How to Tell if You Need to Lime
While most people’s lawns and gardens can benefit from liming, not everyone needs to lime. The best way to determine if you need to lime your lawn or garden, is to do a soil pH test, although there are some hints that can be indicators of a low soil pH.
Signs You Need to Lime
One sign of a low soil pH is the presence of excess moss and weeds in your garden or lawn. Moss and weeds are acid loving plants and do best in acidic soil. Though not a guaranteed indicator, an excess of moss and weeds is a good sign that you should raise soil pH. Another sign that you need to raise soil pH is when fertilizer doesn’t seem to be doing its job. Acidic soil prevents fertilizer from functioning properly, so no matter how much fertilizer you apply, you will see little to no results.
Types of Soil
Aside from tell-tale signs of a low pH, knowing what type of soil you have can also help you decide if liming is right for you. Often in coastal areas, soil is much more sandy. Sandy soils don’t “hold” their pH very well, and Calcium leaches out much more easily, leaving soil acidic. Because calcium leaches out so easily, sandy soils typically require a higher frequency of lime applications throughout the year. Conversely, clay soils “hold” their pH longer, resisting change. So in the case of liming a clay soil, it takes a higher quantity of lime to neutralize the soil pH, but once the pH is neutralized, it stays that way longer, requiring less frequent lime applications. In addition to soil type, regional areas that see a lot of rain fall, particularly areas with acid rain, on average have more acidic soils, and should be corrected with regular lime applications.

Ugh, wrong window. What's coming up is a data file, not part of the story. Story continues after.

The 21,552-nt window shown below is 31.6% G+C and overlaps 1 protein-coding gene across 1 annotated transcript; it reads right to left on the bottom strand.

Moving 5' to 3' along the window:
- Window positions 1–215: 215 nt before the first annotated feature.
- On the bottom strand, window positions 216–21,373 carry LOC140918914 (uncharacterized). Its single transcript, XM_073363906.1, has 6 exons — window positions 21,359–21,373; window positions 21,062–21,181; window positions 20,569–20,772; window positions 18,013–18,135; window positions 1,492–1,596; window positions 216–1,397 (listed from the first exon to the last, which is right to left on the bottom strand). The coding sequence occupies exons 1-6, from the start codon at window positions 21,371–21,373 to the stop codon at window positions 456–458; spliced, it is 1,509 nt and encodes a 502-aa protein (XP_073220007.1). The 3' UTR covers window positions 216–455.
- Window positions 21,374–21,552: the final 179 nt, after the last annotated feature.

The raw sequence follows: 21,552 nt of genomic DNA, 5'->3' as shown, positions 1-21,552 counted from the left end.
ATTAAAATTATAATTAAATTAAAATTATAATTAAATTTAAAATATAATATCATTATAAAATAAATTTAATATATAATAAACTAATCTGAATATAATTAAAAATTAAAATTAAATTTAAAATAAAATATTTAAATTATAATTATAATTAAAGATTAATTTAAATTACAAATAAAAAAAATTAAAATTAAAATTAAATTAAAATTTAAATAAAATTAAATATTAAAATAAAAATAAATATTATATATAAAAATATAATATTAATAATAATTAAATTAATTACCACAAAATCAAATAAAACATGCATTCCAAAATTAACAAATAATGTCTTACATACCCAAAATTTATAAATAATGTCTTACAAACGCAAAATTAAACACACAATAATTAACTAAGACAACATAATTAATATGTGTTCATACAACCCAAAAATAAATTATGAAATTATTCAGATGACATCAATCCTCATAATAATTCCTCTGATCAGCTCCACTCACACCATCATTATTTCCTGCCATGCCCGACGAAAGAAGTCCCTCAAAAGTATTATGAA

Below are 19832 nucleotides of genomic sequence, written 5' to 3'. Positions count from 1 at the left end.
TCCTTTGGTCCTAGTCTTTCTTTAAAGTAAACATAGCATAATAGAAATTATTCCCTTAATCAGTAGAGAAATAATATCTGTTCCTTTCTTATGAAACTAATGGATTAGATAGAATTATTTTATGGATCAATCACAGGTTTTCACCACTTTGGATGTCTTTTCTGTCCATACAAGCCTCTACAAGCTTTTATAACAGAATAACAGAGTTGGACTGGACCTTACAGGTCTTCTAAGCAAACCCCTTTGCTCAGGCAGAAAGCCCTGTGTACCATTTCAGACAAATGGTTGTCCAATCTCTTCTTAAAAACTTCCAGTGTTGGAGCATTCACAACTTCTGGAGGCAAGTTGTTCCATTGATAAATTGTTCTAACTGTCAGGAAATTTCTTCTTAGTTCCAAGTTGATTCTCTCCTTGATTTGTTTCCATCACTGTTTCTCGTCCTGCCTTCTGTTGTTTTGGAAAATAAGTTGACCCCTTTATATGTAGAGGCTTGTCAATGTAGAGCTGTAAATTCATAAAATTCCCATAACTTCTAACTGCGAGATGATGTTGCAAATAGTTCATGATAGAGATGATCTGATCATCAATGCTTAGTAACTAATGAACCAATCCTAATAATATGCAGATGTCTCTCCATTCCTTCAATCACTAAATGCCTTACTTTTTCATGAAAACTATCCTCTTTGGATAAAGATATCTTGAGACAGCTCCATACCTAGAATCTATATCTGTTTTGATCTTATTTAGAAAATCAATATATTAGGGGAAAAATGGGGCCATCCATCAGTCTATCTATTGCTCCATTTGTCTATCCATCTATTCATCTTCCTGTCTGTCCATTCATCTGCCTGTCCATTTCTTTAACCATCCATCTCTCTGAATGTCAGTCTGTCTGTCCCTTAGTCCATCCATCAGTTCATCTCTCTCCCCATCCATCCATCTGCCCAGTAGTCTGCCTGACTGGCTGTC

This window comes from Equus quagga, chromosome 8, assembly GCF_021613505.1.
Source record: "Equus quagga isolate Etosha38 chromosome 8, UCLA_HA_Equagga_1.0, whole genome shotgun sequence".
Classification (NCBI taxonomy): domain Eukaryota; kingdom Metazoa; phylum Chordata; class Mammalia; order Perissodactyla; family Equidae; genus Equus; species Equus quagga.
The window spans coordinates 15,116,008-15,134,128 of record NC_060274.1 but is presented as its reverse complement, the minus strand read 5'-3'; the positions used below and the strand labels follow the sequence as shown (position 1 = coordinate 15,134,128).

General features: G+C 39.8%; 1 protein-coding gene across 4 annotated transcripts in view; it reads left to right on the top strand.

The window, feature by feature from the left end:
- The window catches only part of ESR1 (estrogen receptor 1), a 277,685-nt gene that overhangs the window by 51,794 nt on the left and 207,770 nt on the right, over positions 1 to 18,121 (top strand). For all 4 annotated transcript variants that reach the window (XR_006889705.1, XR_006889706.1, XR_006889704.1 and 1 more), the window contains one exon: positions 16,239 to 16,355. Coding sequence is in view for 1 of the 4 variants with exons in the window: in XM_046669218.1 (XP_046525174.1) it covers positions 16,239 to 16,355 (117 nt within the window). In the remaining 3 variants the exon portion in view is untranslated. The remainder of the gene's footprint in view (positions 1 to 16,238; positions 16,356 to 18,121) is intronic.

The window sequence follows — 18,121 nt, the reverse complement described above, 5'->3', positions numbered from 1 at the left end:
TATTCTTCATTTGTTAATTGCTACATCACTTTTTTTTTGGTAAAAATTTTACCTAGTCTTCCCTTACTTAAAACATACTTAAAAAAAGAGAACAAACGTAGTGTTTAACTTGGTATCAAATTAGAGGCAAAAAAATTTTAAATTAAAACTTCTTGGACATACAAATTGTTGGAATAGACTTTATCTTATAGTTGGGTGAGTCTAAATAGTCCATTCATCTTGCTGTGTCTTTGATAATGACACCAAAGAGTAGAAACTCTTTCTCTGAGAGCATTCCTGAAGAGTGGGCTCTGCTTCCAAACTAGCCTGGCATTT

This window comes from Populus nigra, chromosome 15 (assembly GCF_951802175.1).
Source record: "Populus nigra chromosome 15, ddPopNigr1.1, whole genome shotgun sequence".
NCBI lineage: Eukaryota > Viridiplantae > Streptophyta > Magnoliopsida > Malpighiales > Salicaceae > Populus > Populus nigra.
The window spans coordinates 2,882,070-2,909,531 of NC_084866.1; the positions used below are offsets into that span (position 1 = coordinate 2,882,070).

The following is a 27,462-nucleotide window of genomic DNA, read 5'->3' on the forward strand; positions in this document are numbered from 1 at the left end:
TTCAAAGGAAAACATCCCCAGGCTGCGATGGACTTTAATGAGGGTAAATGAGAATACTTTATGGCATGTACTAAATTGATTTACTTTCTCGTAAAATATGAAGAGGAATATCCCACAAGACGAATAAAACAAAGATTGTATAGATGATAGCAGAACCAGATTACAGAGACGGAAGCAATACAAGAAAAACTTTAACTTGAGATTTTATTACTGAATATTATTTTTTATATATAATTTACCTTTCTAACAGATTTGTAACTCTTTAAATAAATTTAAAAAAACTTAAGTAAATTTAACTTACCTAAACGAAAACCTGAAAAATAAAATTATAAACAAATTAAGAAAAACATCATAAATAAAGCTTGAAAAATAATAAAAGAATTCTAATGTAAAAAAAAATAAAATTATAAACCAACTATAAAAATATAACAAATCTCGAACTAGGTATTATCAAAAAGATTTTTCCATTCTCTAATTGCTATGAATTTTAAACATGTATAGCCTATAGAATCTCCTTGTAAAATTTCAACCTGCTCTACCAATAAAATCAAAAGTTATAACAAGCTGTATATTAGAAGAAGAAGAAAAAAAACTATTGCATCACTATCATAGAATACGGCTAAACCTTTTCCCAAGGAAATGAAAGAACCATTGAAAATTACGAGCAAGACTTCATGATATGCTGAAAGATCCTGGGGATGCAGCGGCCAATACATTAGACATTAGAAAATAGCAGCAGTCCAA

Lastly, if you haven’t limed your lawn or garden in the past year, chances are you should. Over time, on its own, soil naturally becomes acidic because of rainfall and organic matter decomposing within the soil. This cycle is natural, but leaves soil acidic, and in need of a pH correction.
Do a Soil Test!
While all of the above are good indicators that you should raise soil pH, the best way to tell if you need to raise soil pH is to do a soil test. You can buy an at-home soil pH tester from your local garden supply store, or bring a sample of your soil in to your local garden center and have them test it for you. Most plants prefer a neutral soil, and will do best at a pH between 6.2-7.0. Soil pH lower than this should be corrected with lime.
Once you have determined that your soil pH needs to be raised, you can ask your local garden supply store to point you in the direction of the lime products. Ask for Encap’s Fast Acting Lime for an easy to use, fast acting, high quality lime.